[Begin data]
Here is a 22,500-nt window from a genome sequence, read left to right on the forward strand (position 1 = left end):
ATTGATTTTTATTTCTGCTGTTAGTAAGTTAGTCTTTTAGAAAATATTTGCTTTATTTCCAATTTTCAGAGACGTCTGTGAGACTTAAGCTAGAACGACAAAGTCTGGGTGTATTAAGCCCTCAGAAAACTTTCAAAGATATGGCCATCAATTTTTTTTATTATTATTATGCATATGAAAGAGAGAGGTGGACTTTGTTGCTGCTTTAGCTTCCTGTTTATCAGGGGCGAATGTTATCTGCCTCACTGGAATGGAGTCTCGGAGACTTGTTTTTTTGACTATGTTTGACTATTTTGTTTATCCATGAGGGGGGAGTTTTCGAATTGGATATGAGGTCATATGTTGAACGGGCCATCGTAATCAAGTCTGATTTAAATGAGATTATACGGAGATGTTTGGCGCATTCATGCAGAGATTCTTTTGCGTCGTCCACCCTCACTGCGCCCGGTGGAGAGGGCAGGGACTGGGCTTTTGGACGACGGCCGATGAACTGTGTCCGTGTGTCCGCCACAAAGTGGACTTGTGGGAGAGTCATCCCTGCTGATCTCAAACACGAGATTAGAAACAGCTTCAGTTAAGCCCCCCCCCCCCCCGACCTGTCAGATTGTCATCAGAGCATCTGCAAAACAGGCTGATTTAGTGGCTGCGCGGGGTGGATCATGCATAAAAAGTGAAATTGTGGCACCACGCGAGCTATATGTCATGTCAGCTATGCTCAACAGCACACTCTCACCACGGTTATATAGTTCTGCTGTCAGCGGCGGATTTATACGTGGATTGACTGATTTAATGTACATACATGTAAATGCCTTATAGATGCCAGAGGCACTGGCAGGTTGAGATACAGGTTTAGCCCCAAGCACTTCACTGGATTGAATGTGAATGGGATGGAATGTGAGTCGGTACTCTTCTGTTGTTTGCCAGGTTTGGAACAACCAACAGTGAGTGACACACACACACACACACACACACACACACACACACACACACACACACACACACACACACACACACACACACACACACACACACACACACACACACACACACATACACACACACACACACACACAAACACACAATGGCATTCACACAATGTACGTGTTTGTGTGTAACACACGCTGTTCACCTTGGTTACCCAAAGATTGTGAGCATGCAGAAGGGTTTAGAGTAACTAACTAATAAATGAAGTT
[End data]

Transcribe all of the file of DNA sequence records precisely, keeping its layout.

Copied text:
Here is a 22,500-nt window from a genome sequence, read left to right on the forward strand (position 1 = left end):
ATTGATTTTTATTTCTGCTGTTAGTAAGTTAGTCTTTTAGAAAATATTTGCTTTATTTCCAATTTTCAGAGACGTCTGTGAGACTTAAGCTAGAACGACAAAGTCTGGGTGTATTAAGCCCTCAGAAAACTTTCAAAGATATGGCCATCAATTTTTTTTATTATTATTATGCATATGAAAGAGAGAGGTGGACTTTGTTGCTGCTTTAGCTTCCTGTTTATCAGGGGCGAATGTTATCTGCCTCACTGGAATGGAGTCTCGGAGACTTGTTTTTTTGACTATGTTTGACTATTTTGTTTATCCATGAGGGGGGAGTTTTCGAATTGGATATGAGGTCATATGTTGAACGGGCCATCGTAATCAAGTCTGATTTAAATGAGATTATACGGAGATGTTTGGCGCATTCATGCAGAGATTCTTTTGCGTCGTCCACCCTCACTGCGCCCGGTGGAGAGGGCAGGGACTGGGCTTTTGGACGACGGCCGATGAACTGTGTCCGTGTGTCCGCCACAAAGTGGACTTGTGGGAGAGTCATCCCTGCTGATCTCAAACACGAGATTAGAAACAGCTTCAGTTAAGCCCCCCCCCCCCCCGACCTGTCAGATTGTCATCAGAGCATCTGCAAAACAGGCTGATTTAGTGGCTGCGCGGGGTGGATCATGCATAAAAAGTGAAATTGTGGCACCACGCGAGCTATATGTCATGTCAGCTATGCTCAACAGCACACTCTCACCACGGTTATATAGTTCTGCTGTCAGCGGCGGATTTATACGTGGATTGACTGATTTAATGTACATACATGTAAATGCCTTATAGATGCCAGAGGCACTGGCAGGTTGAGATACAGGTTTAGCCCCAAGCACTTCACTGGATTGAATGTGAATGGGATGGAATGTGAGTCGGTACTCTTCTGTTGTTTGCCAGGTTTGGAACAACCAACAGTGAGTGACACACACACACACACACACACACACACACACACACACACACACACACACACACACACACACACACACACACACACACACACACACACACACACACACACACATACACACACACACACACACACAAACACACAATGGCATTCACACAATGTACGTGTTTGTGTGTAACACACGCTGTTCACCTTGGTTACCCAAAGATTGTGAGCATGCAGAAGGGTTTAGAGTAACTAACTAATAAATGAAGTT